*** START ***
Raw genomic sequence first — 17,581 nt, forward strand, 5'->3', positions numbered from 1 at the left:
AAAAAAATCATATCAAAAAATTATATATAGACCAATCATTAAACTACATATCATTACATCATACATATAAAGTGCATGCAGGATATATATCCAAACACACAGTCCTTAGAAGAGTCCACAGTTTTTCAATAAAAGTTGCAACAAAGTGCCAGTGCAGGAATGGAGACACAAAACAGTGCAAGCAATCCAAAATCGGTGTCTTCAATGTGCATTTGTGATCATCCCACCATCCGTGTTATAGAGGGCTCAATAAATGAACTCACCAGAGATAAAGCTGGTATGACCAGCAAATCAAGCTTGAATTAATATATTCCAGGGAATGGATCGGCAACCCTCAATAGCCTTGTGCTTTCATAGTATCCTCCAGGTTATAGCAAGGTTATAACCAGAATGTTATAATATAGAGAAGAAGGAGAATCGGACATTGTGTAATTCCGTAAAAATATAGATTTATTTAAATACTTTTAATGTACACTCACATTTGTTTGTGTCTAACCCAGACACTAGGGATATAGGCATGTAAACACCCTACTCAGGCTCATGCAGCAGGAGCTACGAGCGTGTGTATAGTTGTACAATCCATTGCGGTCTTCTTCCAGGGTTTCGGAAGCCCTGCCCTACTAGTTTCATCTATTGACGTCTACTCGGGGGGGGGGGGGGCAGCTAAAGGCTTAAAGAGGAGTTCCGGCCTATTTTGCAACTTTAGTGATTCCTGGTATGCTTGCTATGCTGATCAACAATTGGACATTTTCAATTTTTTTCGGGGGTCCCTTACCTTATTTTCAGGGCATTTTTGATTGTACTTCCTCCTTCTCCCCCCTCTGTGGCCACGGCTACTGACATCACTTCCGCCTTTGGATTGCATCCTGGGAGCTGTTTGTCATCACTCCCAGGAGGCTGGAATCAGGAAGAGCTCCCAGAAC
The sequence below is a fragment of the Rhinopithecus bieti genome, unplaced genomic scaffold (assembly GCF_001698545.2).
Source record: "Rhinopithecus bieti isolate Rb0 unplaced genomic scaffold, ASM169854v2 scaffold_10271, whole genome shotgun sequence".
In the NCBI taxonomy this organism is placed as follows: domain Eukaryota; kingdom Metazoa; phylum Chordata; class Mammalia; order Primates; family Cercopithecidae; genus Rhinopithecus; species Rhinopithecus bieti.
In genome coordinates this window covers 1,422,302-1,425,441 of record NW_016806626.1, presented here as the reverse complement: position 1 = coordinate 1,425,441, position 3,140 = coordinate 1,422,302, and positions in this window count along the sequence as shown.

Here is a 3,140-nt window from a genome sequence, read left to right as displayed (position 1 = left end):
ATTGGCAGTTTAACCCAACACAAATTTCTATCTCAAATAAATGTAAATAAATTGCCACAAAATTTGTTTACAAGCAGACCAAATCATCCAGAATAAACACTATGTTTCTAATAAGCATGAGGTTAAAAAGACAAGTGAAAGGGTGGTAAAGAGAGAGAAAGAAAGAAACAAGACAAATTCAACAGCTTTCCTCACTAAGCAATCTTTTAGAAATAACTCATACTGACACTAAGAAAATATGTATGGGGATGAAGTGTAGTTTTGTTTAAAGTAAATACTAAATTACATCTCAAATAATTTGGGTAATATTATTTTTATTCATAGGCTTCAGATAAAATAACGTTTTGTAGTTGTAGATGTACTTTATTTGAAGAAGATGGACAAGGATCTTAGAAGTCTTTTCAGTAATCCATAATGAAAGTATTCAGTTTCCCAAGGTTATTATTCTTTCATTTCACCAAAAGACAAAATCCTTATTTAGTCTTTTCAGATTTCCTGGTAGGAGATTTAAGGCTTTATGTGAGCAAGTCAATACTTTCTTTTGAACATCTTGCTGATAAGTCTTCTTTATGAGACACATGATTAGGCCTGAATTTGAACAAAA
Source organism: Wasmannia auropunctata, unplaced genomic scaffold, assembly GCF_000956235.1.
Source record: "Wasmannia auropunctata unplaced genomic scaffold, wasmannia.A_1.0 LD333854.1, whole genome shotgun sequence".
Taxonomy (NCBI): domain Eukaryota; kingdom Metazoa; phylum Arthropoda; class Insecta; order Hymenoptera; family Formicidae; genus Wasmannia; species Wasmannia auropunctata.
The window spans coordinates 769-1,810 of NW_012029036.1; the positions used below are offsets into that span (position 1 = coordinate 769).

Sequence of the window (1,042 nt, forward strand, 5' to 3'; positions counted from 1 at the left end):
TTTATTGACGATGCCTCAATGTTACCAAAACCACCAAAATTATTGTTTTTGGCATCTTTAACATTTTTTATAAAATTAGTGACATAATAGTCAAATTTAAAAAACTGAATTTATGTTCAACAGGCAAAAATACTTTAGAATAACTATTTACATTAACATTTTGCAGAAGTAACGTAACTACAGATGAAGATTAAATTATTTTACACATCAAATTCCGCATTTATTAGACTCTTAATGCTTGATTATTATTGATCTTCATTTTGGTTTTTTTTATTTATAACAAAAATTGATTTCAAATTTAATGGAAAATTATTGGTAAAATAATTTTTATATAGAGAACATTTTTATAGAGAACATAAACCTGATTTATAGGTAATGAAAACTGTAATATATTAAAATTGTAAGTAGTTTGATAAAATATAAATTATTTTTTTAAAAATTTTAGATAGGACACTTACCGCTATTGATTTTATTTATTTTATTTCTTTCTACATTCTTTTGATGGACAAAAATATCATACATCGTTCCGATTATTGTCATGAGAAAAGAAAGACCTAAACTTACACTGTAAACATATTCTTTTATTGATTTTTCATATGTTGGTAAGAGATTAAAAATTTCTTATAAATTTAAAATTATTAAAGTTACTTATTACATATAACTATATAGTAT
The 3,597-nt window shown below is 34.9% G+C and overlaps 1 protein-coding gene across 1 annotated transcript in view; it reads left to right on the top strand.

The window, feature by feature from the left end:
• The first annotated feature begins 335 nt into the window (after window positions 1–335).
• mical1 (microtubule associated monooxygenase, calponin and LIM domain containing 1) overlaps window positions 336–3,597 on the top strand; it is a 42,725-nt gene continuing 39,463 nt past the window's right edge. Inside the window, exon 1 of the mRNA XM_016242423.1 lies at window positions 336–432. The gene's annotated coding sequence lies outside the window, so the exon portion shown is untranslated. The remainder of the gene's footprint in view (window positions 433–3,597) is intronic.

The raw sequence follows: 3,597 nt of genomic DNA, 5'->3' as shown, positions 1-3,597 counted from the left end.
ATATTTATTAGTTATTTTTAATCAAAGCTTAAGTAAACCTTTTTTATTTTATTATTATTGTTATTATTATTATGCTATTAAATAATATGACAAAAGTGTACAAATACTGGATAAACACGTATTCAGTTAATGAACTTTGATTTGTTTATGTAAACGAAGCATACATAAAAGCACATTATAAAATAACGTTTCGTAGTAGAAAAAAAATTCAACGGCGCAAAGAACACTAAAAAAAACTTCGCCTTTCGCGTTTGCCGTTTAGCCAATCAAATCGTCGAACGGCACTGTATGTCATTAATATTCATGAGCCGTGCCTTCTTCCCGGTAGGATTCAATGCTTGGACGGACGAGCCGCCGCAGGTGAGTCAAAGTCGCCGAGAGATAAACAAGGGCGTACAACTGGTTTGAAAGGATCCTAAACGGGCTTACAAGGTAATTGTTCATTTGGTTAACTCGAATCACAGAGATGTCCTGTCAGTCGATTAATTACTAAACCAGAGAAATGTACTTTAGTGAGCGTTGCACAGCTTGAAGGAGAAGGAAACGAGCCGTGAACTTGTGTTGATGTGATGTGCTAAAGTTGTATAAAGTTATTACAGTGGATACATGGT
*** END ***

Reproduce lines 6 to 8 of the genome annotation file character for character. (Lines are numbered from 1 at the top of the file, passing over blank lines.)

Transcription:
In genome coordinates this window covers 1,422,302-1,425,441 of record NW_016806626.1, presented here as the reverse complement: position 1 = coordinate 1,425,441, position 3,140 = coordinate 1,422,302, and positions in this window count along the sequence as shown.

Here is a 3,140-nt window from a genome sequence, read left to right as displayed (position 1 = left end):
ATTGGCAGTTTAACCCAACACAAATTTCTATCTCAAATAAATGTAAATAAATTGCCACAAAATTTGTTTACAAGCAGACCAAATCATCCAGAATAAACACTATGTTTCTAATAAGCATGAGGTTAAAAAGACAAGTGAAAGGGTGGTAAAGAGAGAGAAAGAAAGAAACAAGACAAATTCAACAGCTTTCCTCACTAAGCAATCTTTTAGAAATAACTCATACTGACACTAAGAAAATATGTATGGGGATGAAGTGTAGTTTTGTTTAAAGTAAATACTAAATTACATCTCAAATAATTTGGGTAATATTATTTTTATTCATAGGCTTCAGATAAAATAACGTTTTGTAGTTGTAGATGTACTTTATTTGAAGAAGATGGACAAGGATCTTAGAAGTCTTTTCAGTAATCCATAATGAAAGTATTCAGTTTCCCAAGGTTATTATTCTTTCATTTCACCAAAAGACAAAATCCTTATTTAGTCTTTTCAGATTTCCTGGTAGGAGATTTAAGGCTTTATGTGAGCAAGTCAATACTTTCTTTTGAACATCTTGCTGATAAGTCTTCTTTATGAGACACATGATTAGGCCTGAATTTGAACAAAA